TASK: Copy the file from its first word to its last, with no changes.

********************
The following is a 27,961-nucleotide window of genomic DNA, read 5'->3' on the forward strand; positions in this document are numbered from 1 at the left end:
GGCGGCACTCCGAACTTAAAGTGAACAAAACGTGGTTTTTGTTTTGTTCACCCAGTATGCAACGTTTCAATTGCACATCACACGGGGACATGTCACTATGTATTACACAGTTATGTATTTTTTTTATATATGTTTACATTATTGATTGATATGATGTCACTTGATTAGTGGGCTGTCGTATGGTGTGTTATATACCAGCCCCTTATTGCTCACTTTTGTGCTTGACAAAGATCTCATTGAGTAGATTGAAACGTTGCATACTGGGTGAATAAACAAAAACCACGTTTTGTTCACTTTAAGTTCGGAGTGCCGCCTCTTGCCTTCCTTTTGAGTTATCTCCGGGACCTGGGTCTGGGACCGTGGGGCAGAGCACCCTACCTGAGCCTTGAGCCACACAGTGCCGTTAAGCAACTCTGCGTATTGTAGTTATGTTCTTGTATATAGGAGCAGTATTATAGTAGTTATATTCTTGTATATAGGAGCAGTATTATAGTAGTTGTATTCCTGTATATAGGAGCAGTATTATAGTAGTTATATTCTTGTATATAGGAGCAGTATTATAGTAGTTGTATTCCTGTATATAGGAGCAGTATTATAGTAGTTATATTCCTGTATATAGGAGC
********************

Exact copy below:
The following is a 27,961-nucleotide window of genomic DNA, read 5'->3' on the forward strand; positions in this document are numbered from 1 at the left end:
GGCGGCACTCCGAACTTAAAGTGAACAAAACGTGGTTTTTGTTTTGTTCACCCAGTATGCAACGTTTCAATTGCACATCACACGGGGACATGTCACTATGTATTACACAGTTATGTATTTTTTTTATATATGTTTACATTATTGATTGATATGATGTCACTTGATTAGTGGGCTGTCGTATGGTGTGTTATATACCAGCCCCTTATTGCTCACTTTTGTGCTTGACAAAGATCTCATTGAGTAGATTGAAACGTTGCATACTGGGTGAATAAACAAAAACCACGTTTTGTTCACTTTAAGTTCGGAGTGCCGCCTCTTGCCTTCCTTTTGAGTTATCTCCGGGACCTGGGTCTGGGACCGTGGGGCAGAGCACCCTACCTGAGCCTTGAGCCACACAGTGCCGTTAAGCAACTCTGCGTATTGTAGTTATGTTCTTGTATATAGGAGCAGTATTATAGTAGTTATATTCTTGTATATAGGAGCAGTATTATAGTAGTTGTATTCCTGTATATAGGAGCAGTATTATAGTAGTTATATTCTTGTATATAGGAGCAGTATTATAGTAGTTGTATTCCTGTATATAGGAGCAGTATTATAGTAGTTATATTCCTGTATATAGGAGC